Start Date

17-11-2017 10:00 AM

End Date

17-11-2017 11:30 AM

Description

Advance Directives Should Be Part of the Admission Process for Adults with Cancer:

An Integrative Literature Review

Jennifer Leonard

Larry Maturin MSN, APN, ACNS-BC, CEN, CCRN

Abstract

Background: Approximately 40 percent of individuals will be diagnosed with cancer in their lifetime and less than half of those patients have an advance directive when admitted to an oncology service.

Objective: The purpose of the integrative literature review was to determine the current standards for advance directives; determine why patients do not have advance directives after being diagnosed with cancer.

Methods: The integrative literature review was conducted using keywords “advance directives, adult, terminal oncology, and cancer” to search the literature between 1998 and 2017.

Results: According to research, patients agree that advance directives are necessary; however, they prefer to discuss advance directives with their primary care provider, admitting physician, or surgeon rather than their oncologist.

Conclusion: This integrative literature review provided evidence for the need to standardize the usage of advance directives for cancer patients. Although the use of advance directives has increased since the Patient Self-Determination Act, there are still too few individuals with completed advanced directives. By facilitating the conversation regarding advance directives, patients can reduce end of life cost and maintain quality of care and life for patients from admission to an oncology unit.

Keywords: advance directives, adult, terminal oncology, cancer

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Nov 17th, 10:00 AM Nov 17th, 11:30 AM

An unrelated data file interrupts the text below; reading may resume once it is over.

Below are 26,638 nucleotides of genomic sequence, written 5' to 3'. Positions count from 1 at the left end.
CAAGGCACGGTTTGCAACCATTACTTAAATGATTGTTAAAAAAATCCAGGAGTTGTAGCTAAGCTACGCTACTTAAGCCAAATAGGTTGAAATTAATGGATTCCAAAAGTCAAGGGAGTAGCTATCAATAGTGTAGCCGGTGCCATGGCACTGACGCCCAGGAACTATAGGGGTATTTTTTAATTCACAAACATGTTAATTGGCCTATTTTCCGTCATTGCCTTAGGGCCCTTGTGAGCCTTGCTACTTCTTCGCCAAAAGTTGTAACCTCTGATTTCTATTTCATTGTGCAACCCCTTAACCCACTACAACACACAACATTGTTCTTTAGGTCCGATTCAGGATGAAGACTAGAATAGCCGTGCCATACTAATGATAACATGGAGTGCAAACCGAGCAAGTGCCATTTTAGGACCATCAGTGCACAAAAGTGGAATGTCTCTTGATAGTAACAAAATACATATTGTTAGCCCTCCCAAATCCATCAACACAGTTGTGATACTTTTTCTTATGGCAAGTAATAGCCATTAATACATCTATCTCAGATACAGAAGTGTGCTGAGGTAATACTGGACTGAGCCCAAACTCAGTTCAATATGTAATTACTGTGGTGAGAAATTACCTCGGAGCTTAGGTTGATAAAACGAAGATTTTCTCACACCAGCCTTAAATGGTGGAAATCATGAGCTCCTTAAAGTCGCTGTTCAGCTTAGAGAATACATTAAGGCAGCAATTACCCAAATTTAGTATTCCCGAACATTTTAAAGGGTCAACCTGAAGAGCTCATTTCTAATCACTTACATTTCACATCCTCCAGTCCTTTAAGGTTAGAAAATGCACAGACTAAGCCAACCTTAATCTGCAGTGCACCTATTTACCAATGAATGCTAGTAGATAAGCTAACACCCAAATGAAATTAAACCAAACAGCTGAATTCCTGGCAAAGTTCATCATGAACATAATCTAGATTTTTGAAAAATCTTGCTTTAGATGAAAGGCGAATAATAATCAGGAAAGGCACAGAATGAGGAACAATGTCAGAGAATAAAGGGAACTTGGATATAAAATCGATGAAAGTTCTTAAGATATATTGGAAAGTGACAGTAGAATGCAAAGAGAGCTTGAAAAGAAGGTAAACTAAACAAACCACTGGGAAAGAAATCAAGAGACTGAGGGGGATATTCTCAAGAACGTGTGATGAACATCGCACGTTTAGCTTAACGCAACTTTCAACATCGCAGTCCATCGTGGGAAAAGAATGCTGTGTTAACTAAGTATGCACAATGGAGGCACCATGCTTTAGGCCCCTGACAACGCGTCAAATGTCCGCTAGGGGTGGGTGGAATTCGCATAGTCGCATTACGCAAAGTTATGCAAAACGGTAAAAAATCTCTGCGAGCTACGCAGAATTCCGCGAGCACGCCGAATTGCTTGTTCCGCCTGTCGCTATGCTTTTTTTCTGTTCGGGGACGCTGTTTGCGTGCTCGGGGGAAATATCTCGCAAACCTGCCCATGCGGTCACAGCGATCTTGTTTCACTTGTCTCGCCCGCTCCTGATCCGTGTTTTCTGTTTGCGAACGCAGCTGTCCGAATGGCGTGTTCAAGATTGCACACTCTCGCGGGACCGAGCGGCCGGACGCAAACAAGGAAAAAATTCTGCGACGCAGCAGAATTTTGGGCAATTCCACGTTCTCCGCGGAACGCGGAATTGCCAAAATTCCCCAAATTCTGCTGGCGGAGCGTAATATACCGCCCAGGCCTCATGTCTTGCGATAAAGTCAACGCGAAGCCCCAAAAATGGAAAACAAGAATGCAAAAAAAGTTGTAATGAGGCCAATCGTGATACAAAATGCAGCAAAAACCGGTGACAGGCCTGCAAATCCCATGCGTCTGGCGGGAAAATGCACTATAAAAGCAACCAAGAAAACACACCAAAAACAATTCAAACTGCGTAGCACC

Advance Directives Should Be Part of the Admission Process for Adults with Cancer: An Integrative Literature Review

Advance Directives Should Be Part of the Admission Process for Adults with Cancer:

An Integrative Literature Review

Jennifer Leonard

Larry Maturin MSN, APN, ACNS-BC, CEN, CCRN

Abstract

Background: Approximately 40 percent of individuals will be diagnosed with cancer in their lifetime and less than half of those patients have an advance directive when admitted to an oncology service.

Objective: The purpose of the integrative literature review was to determine the current standards for advance directives; determine why patients do not have advance directives after being diagnosed with cancer.

Methods: The integrative literature review was conducted using keywords “advance directives, adult, terminal oncology, and cancer” to search the literature between 1998 and 2017.

Results: According to research, patients agree that advance directives are necessary; however, they prefer to discuss advance directives with their primary care provider, admitting physician, or surgeon rather than their oncologist.

Conclusion: This integrative literature review provided evidence for the need to standardize the usage of advance directives for cancer patients. Although the use of advance directives has increased since the Patient Self-Determination Act, there are still too few individuals with completed advanced directives. By facilitating the conversation regarding advance directives, patients can reduce end of life cost and maintain quality of care and life for patients from admission to an oncology unit.

Keywords: advance directives, adult, terminal oncology, cancer